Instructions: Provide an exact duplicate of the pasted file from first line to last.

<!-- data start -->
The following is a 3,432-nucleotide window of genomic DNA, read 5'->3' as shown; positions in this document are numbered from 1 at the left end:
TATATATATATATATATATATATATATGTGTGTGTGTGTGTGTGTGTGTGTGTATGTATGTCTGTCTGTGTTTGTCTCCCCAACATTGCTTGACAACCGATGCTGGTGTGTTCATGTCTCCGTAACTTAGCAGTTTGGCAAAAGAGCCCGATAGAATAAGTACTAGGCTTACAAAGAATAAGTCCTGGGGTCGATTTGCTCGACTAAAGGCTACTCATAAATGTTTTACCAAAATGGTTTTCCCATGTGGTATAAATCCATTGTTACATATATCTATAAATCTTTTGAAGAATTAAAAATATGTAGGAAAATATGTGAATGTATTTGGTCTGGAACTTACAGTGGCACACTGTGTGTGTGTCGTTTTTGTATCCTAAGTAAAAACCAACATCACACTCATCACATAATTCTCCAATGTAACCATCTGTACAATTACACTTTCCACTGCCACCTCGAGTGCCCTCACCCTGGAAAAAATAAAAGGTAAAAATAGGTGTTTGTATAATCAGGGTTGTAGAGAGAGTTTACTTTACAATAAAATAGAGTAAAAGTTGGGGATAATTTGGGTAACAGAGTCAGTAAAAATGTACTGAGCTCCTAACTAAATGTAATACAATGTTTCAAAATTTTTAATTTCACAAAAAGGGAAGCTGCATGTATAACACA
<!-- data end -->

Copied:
The following is a 3,432-nucleotide window of genomic DNA, read 5'->3' as shown; positions in this document are numbered from 1 at the left end:
TATATATATATATATATATATATATATGTGTGTGTGTGTGTGTGTGTGTGTGTATGTATGTCTGTCTGTGTTTGTCTCCCCAACATTGCTTGACAACCGATGCTGGTGTGTTCATGTCTCCGTAACTTAGCAGTTTGGCAAAAGAGCCCGATAGAATAAGTACTAGGCTTACAAAGAATAAGTCCTGGGGTCGATTTGCTCGACTAAAGGCTACTCATAAATGTTTTACCAAAATGGTTTTCCCATGTGGTATAAATCCATTGTTACATATATCTATAAATCTTTTGAAGAATTAAAAATATGTAGGAAAATATGTGAATGTATTTGGTCTGGAACTTACAGTGGCACACTGTGTGTGTGTCGTTTTTGTATCCTAAGTAAAAACCAACATCACACTCATCACATAATTCTCCAATGTAACCATCTGTACAATTACACTTTCCACTGCCACCTCGAGTGCCCTCACCCTGGAAAAAATAAAAGGTAAAAATAGGTGTTTGTATAATCAGGGTTGTAGAGAGAGTTTACTTTACAATAAAATAGAGTAAAAGTTGGGGATAATTTGGGTAACAGAGTCAGTAAAAATGTACTGAGCTCCTAACTAAATGTAATACAATGTTTCAAAATTTTTAATTTCACAAAAAGGGAAGCTGCATGTATAACACA